A dripping faucet cartoon

Interview with Homer

by Jay on January 13, 2010

Doing what you have to to get by – one agent’s strategy

Recently I was in the local big box hardware store looking for some plumbing fittings when a friendly and familiar voice startled me, “Can I help you Sir?” I turned and there in the neon apron of the store employees was my friend and fellow real estate agent, Homer.  After chatting for a moment I had an idea and asked him if I could interview him about his career transition. He agreed eagerly, so I flipped over my parts list and started taking notes.

Me: Have you given up on real estate as a career in Durham?

Homer: Not at all. I’m working harder than ever at it. But a little steady cash flow and health insurance mean a lot. I’m part time here.

Me: Doesn’t it feel a little odd wearing jeans to work? Did you have to make any adjustments?

Homer: This is my first ever job in retail so it’s been an interesting experience. I think maybe I’m  a blue collar type after all. Being on your feet for 6 or 7 hours takes its toll but I’ve gotten used to it. The people that work here come from all kinds of backgrounds, which surprised me. But they’re a great bunch and if I ever got too busy again with real estate to stay here, I’d miss them.

Me: What else has surprised you?

Homer: I’ve also been surprised how much stuff gets stolen. Doesn’t say much for the human race. In this department its parts. People will open boxes take parts and then close the box back up. I could tell you a lot of stories.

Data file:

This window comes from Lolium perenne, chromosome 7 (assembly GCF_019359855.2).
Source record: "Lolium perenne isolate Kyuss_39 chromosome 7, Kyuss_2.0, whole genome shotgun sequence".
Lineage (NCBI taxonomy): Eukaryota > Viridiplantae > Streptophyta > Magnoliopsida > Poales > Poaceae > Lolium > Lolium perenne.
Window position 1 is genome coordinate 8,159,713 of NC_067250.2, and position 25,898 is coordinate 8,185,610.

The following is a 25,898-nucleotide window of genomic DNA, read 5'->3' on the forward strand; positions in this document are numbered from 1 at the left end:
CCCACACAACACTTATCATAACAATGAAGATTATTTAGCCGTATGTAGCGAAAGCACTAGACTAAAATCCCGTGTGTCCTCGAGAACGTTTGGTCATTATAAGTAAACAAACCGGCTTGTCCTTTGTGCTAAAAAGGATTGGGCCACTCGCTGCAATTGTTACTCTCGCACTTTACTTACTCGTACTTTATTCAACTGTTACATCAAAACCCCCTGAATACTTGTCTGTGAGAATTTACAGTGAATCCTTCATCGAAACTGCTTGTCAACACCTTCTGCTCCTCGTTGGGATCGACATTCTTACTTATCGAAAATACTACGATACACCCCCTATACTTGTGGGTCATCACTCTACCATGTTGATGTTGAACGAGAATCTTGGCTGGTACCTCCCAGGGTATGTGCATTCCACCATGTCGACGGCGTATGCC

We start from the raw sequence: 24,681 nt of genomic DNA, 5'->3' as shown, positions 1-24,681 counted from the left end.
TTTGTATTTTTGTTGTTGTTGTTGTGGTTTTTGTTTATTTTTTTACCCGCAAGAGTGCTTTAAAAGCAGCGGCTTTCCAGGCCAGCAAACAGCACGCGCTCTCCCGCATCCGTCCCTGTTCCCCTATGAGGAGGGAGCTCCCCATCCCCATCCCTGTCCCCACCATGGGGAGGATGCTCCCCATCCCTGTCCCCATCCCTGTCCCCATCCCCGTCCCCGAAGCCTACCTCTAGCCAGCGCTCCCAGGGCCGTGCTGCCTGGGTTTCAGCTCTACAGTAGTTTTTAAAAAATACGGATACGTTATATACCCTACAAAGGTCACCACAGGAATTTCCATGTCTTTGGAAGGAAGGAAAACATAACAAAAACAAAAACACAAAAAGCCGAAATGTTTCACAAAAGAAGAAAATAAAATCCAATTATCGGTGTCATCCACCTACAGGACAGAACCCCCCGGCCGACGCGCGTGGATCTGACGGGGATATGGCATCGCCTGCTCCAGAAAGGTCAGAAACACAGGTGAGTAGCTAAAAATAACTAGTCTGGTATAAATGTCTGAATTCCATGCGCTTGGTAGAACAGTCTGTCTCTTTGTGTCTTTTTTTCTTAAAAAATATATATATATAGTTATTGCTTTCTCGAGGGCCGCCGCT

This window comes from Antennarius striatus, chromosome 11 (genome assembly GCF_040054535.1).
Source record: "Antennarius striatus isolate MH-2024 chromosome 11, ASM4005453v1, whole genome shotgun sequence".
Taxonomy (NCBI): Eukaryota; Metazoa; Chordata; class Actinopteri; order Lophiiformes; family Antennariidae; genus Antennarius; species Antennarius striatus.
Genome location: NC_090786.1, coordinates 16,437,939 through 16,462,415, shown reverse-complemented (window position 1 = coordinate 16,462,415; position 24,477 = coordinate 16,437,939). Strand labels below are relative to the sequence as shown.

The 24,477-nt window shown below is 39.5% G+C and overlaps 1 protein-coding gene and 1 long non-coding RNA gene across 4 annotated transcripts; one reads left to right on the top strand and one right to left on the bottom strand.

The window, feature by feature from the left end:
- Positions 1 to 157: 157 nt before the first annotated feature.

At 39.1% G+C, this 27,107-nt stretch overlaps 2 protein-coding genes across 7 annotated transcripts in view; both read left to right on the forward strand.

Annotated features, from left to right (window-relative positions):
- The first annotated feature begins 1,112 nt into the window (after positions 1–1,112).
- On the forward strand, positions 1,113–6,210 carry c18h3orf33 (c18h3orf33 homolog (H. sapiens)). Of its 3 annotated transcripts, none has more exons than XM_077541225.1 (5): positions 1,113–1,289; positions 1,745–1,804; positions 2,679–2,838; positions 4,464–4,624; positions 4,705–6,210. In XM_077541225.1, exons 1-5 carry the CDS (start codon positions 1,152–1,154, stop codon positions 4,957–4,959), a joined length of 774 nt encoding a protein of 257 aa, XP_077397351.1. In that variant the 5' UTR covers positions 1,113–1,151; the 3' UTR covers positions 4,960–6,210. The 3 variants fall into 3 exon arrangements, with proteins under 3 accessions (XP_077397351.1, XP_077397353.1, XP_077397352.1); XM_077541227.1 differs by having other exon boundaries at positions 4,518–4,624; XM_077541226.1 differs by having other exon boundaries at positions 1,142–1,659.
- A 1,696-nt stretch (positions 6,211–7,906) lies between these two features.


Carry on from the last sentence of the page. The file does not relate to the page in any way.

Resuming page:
Me: That’s pretty negative.

Homer: Yeah, but I was one of those guys in school that wouldn’t cheat even when everybody else was doing it. It creates a lot of extra work for us here and affects profits. I may be a moral relativist on some things but not stealing. Don’t get me wrong, most of the customers are great and it’s really nice to be able to help them. It’s also confirmed what I’ve been seeing for a number of years doing real estate. Durham is becoming an international city. People from all over the world are coming here and buying homes.

Me: Were you a plumber in a previous life?

Homer: Lord no. I’ve done a fair amount of fix-it stuff. In fact, I got into real estate doing a couple of renovations.  I thought I knew a lot about plumbing before I started this but I know a whole lot more now. I’ve been amazed at how many big confident looking guys or business men in expensive suits have no idea how a toilet works. It’s funny to see them spend twenty minutes mulling over a choice for a replacement handle for a broken one on the tank. On the other hand, occasionally you’ll get a dainty little lady who’s nonplussed about replacing the whole thing by herself.

Me: Do you think people should know how to fix their own stuff?